“Light it up Blue” is a campaign for autism awareness started by Autism Speaks, which most autistic adults consider a hate group. For those confused as to why autistics generally don’t like Autism Speaks, think of it like this:
Imagine there was a group called “Homosexuality Speaks” run almost entirely by straight people who put all but 4% of their donations towards advertising for themselves and funding research on how to identify the gay gene in utero so that parents could abort gay children and fight the gay epidemic, as well as finding a cure for homosexuality. As they do this, imagine that these straight people gain popularity as “the voice” of the gay community, all while they actively do their best to silence gays from being allowed to speak up on their own behalf. Pretty sure the LGBT community would not support them. So that’s why most autistics don’t like Autism Speaks – they do not speak for autistics.
Anyway, since it is now “Autism Awareness Month”, I wanted to discuss the specific color blue, the concept of awareness, and how it relates to autism.
The color blue was chosen to represent autism because the people choosing the color thought that autism was a ‘boy’s only’ club. They chose blue because it’s associated with the male gender, and they wanted to exclude all women and girls (and, it’s safe to assume, all others as well) from the autism spectrum. I don’t believe this was out of any sort of malice, but simply ignorance. Which, once you learn better, no longer excuses it. I cannot “just wear blue to support autistm awareness!” (as I have been told to ‘just do’) because I will not wear something meant to represent my condition but also meant to exclude me because of my gender.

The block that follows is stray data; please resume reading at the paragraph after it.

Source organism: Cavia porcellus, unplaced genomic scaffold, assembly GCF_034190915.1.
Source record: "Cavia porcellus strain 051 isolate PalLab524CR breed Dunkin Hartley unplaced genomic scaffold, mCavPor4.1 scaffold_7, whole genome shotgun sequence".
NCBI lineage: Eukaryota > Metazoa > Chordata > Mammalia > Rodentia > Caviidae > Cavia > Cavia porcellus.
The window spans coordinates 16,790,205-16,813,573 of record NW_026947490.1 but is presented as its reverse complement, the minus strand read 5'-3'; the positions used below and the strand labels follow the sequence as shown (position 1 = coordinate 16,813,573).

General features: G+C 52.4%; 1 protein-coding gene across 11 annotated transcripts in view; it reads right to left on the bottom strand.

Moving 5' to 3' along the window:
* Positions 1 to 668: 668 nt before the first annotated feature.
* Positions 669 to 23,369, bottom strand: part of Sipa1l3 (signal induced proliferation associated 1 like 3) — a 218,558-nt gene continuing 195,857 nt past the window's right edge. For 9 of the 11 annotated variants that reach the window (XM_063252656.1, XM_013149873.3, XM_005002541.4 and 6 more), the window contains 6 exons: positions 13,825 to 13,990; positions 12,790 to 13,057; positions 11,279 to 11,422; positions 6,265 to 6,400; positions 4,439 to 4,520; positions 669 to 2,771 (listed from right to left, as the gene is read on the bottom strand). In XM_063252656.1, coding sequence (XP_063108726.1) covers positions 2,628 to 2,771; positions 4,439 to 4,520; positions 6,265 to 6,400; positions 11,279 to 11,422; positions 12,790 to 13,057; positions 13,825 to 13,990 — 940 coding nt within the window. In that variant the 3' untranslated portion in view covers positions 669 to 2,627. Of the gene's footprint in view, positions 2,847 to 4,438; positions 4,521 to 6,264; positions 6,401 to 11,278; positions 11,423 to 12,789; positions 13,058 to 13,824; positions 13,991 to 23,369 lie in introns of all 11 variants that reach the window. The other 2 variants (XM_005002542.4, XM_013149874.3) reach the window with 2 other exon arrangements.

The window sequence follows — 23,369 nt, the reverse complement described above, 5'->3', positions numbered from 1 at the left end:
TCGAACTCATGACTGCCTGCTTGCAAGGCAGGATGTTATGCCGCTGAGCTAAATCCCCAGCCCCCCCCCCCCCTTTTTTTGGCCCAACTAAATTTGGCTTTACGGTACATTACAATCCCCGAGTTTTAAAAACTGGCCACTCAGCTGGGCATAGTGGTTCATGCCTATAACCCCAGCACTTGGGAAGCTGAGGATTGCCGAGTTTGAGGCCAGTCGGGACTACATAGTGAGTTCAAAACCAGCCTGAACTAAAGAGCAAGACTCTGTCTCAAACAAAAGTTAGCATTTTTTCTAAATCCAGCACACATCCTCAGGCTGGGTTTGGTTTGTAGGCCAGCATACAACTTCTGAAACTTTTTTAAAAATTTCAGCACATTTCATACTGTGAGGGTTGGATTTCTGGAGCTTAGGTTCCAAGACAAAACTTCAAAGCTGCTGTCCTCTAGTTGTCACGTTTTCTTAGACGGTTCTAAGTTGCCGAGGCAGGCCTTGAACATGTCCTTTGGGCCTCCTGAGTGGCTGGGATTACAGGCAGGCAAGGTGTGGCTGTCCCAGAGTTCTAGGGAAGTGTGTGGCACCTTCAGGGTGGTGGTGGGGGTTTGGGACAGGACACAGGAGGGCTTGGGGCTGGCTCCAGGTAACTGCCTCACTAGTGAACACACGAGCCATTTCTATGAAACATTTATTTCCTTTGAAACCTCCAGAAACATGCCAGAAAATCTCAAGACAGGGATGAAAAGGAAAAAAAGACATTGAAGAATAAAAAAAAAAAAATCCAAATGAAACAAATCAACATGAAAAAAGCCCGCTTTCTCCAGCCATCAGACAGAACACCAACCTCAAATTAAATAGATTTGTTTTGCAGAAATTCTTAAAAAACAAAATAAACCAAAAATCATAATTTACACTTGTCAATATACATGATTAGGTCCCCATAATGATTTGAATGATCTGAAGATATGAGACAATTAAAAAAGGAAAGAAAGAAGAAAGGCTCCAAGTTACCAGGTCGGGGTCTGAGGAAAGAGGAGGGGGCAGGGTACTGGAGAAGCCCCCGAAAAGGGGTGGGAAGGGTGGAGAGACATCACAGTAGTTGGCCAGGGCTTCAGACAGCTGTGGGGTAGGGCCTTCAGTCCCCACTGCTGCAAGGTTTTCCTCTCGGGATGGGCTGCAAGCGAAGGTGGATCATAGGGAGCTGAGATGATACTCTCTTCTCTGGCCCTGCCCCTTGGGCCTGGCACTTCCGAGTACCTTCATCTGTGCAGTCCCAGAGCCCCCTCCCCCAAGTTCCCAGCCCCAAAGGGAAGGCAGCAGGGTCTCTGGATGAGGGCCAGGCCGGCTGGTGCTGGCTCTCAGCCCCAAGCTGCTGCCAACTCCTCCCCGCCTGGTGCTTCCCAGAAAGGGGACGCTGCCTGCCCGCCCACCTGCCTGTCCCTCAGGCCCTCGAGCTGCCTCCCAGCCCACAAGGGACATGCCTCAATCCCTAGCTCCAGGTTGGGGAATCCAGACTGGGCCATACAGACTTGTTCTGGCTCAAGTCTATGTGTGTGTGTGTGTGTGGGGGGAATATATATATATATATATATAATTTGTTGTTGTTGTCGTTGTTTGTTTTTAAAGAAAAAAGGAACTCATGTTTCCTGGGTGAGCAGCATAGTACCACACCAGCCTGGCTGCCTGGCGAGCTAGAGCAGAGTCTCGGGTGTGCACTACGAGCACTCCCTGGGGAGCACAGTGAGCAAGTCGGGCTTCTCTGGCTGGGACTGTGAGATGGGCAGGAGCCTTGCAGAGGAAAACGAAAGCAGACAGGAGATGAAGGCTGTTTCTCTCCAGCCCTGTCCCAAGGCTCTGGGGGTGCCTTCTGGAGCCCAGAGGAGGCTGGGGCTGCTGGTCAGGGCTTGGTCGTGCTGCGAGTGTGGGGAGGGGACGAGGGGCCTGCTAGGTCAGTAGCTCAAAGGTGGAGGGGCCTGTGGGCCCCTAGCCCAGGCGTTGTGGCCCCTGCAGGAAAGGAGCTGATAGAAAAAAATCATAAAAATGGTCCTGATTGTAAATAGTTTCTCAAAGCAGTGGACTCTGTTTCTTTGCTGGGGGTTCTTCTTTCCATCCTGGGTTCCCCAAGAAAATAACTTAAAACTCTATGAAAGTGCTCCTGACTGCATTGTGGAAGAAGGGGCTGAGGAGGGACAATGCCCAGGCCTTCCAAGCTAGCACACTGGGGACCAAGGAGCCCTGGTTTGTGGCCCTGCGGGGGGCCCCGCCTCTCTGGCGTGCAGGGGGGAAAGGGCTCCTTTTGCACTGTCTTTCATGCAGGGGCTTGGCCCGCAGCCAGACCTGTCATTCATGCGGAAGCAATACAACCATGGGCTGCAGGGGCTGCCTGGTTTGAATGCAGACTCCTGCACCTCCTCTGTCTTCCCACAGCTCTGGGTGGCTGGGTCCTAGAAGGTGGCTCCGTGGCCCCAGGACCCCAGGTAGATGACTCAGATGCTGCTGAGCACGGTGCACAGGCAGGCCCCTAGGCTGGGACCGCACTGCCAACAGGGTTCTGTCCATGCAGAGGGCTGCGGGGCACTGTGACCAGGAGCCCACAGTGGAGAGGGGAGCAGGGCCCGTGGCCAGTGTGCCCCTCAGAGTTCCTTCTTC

Which is a real shame, because I look good in blue – it’s one of my favorite colors – and I loathe that it was ruined in the month of April by this campaign.
Now, you might say, “Well, that’s what it used to represent. It doesn’t anymore, now it’s all autistics! It’s just a support thing for awareness!”
There’s several things wrong with that. The first is that blue has been chosen by a specific brand to represent their specific brand of autism awareness. That awareness includes telling autistics that they are a burden on society, that we destroy marriages, that we cost too much money, that we are tragedies, that we are an epidemic, and that we need to be cured because they see autism as some sort of antagonistic disease rather than a type of person. “Light it up Blue” is tainted by that message, and so if I were to wear blue, I would not be supporting autistic people. I would be supporting the organization that wants to prevent people like me from being born.
The second thing that’s wrong with that sentiment is the idea of ‘awareness’. People are aware autism exists. Acknowledgement of the condition’s existence isn’t what autistic people want – we want acceptance. You might think that these two are the same, or similar enough, but acceptance means understanding that some autistics might need special considerations, while awareness promotes fear based on stereotypes. In my experience, awareness shows off how strange, weird, and ‘other’ autistics are, with the underlying message of how autistics need to be changed to fit a more ‘normal’ box, or how we need to be cured/prevented from being born to wipe out this epidemic. Saying things like “one in every sixty-eight children is diagnosed with autism” sounds scary. It’s reminiscent of showing statistics like “In this year, this many people were diagnosed with cancer – here are things to avoid to lessen your chance of cancer.” It wants to create fear – that’s awareness.